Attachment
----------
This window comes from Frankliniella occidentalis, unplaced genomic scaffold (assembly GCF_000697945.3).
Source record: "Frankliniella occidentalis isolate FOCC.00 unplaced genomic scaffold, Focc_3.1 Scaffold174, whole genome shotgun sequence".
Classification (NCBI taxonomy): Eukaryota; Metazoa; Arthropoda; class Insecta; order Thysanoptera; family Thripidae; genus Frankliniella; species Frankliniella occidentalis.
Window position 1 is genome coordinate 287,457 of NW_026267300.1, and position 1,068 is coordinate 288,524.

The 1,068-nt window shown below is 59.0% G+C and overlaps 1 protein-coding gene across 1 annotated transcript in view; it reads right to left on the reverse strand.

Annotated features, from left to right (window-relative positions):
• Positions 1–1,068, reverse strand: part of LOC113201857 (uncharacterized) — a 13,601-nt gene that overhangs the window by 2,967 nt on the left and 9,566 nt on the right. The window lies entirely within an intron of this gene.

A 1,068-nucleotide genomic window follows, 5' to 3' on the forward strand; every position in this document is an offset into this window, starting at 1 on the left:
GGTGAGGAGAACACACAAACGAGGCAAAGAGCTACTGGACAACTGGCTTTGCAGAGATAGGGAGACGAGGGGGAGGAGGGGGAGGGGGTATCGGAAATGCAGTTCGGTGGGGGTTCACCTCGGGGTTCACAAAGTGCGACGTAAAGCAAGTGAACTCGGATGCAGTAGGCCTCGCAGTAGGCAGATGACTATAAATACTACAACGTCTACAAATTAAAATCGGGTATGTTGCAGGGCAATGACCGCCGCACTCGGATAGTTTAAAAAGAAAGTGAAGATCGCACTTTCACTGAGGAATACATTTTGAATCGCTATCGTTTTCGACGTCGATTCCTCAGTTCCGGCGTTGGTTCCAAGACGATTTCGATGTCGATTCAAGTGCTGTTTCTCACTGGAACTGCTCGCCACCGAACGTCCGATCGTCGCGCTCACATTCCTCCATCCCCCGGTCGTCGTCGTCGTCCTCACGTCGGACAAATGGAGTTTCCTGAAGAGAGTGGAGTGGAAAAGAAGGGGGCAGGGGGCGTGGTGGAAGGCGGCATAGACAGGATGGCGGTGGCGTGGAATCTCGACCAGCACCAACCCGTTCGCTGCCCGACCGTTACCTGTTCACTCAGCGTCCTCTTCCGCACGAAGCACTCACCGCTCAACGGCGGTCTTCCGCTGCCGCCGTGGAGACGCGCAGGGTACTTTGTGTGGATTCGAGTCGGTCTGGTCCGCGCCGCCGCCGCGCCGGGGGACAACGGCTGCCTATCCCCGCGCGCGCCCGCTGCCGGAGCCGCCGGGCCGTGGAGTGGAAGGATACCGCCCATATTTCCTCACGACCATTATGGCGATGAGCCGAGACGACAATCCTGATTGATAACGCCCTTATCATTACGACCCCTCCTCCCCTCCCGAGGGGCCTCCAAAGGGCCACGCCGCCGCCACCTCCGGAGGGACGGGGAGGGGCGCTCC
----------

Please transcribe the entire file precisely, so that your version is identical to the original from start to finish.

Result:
This window comes from Frankliniella occidentalis, unplaced genomic scaffold (assembly GCF_000697945.3).
Source record: "Frankliniella occidentalis isolate FOCC.00 unplaced genomic scaffold, Focc_3.1 Scaffold174, whole genome shotgun sequence".
Classification (NCBI taxonomy): Eukaryota; Metazoa; Arthropoda; class Insecta; order Thysanoptera; family Thripidae; genus Frankliniella; species Frankliniella occidentalis.
Window position 1 is genome coordinate 287,457 of NW_026267300.1, and position 1,068 is coordinate 288,524.

The 1,068-nt window shown below is 59.0% G+C and overlaps 1 protein-coding gene across 1 annotated transcript in view; it reads right to left on the reverse strand.

Annotated features, from left to right (window-relative positions):
• Positions 1–1,068, reverse strand: part of LOC113201857 (uncharacterized) — a 13,601-nt gene that overhangs the window by 2,967 nt on the left and 9,566 nt on the right. The window lies entirely within an intron of this gene.

A 1,068-nucleotide genomic window follows, 5' to 3' on the forward strand; every position in this document is an offset into this window, starting at 1 on the left:
GGTGAGGAGAACACACAAACGAGGCAAAGAGCTACTGGACAACTGGCTTTGCAGAGATAGGGAGACGAGGGGGAGGAGGGGGAGGGGGTATCGGAAATGCAGTTCGGTGGGGGTTCACCTCGGGGTTCACAAAGTGCGACGTAAAGCAAGTGAACTCGGATGCAGTAGGCCTCGCAGTAGGCAGATGACTATAAATACTACAACGTCTACAAATTAAAATCGGGTATGTTGCAGGGCAATGACCGCCGCACTCGGATAGTTTAAAAAGAAAGTGAAGATCGCACTTTCACTGAGGAATACATTTTGAATCGCTATCGTTTTCGACGTCGATTCCTCAGTTCCGGCGTTGGTTCCAAGACGATTTCGATGTCGATTCAAGTGCTGTTTCTCACTGGAACTGCTCGCCACCGAACGTCCGATCGTCGCGCTCACATTCCTCCATCCCCCGGTCGTCGTCGTCGTCCTCACGTCGGACAAATGGAGTTTCCTGAAGAGAGTGGAGTGGAAAAGAAGGGGGCAGGGGGCGTGGTGGAAGGCGGCATAGACAGGATGGCGGTGGCGTGGAATCTCGACCAGCACCAACCCGTTCGCTGCCCGACCGTTACCTGTTCACTCAGCGTCCTCTTCCGCACGAAGCACTCACCGCTCAACGGCGGTCTTCCGCTGCCGCCGTGGAGACGCGCAGGGTACTTTGTGTGGATTCGAGTCGGTCTGGTCCGCGCCGCCGCCGCGCCGGGGGACAACGGCTGCCTATCCCCGCGCGCGCCCGCTGCCGGAGCCGCCGGGCCGTGGAGTGGAAGGATACCGCCCATATTTCCTCACGACCATTATGGCGATGAGCCGAGACGACAATCCTGATTGATAACGCCCTTATCATTACGACCCCTCCTCCCCTCCCGAGGGGCCTCCAAAGGGCCACGCCGCCGCCACCTCCGGAGGGACGGGGAGGGGCGCTCC